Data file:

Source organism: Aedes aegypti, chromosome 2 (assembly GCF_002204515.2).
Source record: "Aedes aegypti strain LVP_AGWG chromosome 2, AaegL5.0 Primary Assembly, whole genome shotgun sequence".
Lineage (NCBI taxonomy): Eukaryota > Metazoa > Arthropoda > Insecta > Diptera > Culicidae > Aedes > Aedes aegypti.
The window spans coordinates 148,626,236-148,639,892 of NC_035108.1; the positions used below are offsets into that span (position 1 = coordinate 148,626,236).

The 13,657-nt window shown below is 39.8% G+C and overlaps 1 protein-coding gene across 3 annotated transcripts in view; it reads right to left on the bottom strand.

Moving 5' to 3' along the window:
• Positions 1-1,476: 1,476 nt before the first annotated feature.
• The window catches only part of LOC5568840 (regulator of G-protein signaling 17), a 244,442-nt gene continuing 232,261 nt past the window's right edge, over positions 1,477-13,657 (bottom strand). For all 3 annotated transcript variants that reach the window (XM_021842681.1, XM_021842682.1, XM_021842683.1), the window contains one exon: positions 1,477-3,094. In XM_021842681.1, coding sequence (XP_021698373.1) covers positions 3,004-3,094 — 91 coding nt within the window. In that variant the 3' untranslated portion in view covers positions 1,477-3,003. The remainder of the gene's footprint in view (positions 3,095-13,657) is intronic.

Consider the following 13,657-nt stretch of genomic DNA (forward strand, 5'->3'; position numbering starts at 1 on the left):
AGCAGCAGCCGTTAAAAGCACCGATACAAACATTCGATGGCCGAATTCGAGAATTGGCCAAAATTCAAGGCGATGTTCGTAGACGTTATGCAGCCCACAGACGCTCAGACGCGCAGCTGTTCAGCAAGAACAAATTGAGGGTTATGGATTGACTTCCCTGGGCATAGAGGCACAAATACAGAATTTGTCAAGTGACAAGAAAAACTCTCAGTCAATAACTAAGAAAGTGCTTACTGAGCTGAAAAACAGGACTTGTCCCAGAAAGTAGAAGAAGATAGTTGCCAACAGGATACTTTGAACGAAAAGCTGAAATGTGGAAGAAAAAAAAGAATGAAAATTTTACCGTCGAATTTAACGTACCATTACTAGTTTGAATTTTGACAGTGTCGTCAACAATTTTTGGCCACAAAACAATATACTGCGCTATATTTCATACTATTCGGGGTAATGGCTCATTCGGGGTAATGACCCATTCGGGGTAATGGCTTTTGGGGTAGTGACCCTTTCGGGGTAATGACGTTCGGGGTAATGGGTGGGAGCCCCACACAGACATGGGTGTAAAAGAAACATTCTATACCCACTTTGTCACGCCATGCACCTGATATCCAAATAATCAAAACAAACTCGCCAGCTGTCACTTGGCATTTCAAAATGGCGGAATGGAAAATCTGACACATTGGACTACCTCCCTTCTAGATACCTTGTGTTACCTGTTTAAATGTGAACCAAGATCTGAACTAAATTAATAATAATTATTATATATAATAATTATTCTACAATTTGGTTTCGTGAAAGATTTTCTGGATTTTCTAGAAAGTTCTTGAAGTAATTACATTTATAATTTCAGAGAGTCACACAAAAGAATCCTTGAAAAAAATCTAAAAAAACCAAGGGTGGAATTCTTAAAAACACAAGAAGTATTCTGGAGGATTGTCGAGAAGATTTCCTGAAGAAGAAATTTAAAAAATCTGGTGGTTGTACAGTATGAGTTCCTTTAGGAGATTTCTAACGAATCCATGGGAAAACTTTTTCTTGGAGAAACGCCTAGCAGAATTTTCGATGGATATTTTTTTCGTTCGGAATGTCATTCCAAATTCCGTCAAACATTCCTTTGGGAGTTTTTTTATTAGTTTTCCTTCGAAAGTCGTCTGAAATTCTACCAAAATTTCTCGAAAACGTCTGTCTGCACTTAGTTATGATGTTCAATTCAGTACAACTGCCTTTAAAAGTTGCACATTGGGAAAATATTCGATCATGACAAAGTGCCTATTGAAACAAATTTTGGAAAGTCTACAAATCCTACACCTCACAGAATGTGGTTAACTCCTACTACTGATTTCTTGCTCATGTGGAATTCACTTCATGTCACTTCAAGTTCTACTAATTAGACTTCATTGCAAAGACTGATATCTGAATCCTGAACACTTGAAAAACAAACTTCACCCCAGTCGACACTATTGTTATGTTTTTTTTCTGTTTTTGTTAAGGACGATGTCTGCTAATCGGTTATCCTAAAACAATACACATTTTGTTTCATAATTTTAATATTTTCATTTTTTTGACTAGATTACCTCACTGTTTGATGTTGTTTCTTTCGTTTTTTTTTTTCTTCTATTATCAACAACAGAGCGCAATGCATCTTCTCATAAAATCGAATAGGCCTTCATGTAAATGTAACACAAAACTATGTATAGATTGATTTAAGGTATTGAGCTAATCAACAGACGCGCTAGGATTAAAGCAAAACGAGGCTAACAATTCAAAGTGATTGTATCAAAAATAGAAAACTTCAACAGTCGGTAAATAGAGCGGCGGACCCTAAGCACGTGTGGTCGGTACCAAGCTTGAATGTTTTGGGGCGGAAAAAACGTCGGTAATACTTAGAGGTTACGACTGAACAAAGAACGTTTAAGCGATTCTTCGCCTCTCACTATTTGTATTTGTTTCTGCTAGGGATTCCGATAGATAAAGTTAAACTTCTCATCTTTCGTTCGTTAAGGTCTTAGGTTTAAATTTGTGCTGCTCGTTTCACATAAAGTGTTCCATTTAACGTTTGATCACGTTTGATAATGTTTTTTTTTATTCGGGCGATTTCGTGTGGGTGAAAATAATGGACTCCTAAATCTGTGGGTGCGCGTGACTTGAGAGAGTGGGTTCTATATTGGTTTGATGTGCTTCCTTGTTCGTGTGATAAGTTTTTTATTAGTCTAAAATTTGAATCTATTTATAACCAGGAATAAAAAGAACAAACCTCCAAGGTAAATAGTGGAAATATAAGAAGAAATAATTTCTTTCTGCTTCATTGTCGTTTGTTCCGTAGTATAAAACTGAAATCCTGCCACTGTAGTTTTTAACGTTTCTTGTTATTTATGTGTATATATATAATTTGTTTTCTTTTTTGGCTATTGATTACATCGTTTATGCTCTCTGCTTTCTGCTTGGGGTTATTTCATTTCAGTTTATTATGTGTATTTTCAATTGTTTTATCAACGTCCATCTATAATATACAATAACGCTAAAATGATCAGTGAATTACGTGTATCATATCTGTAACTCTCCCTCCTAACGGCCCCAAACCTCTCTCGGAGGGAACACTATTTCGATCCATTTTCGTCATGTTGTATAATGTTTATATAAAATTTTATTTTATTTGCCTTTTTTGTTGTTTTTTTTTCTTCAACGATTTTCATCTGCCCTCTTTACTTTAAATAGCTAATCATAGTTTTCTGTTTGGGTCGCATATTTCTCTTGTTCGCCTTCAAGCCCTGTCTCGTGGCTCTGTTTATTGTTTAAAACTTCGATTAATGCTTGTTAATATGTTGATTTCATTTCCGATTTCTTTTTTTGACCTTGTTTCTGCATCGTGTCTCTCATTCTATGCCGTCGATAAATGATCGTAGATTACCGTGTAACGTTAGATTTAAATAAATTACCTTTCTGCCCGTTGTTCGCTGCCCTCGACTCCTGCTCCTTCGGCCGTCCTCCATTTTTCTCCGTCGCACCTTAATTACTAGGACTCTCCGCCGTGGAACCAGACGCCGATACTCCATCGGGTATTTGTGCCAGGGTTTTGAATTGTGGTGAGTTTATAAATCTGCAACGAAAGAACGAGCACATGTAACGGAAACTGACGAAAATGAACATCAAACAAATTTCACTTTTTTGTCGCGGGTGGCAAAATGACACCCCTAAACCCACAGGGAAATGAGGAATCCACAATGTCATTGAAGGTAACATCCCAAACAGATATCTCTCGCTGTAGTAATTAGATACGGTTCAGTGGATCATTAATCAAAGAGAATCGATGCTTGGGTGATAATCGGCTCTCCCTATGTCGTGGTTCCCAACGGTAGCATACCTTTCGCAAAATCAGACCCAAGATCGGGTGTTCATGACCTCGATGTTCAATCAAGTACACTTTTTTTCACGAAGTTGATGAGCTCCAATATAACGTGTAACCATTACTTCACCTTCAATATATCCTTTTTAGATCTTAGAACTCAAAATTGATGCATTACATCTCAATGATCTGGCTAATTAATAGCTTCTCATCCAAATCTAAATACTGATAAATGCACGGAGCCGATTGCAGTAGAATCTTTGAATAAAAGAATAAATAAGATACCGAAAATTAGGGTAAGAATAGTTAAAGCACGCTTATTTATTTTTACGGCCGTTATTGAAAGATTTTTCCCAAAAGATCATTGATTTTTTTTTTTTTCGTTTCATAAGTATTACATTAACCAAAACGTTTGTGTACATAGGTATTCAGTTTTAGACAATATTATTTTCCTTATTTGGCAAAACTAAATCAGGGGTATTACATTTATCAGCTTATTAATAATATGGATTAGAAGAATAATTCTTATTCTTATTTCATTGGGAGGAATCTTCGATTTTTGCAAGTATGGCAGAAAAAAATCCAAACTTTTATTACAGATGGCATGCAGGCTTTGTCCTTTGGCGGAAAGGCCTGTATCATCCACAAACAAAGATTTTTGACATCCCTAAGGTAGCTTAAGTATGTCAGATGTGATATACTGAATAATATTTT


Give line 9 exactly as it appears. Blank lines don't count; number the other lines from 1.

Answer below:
Consider the following 13,657-nt stretch of genomic DNA (forward strand, 5'->3'; position numbering starts at 1 on the left):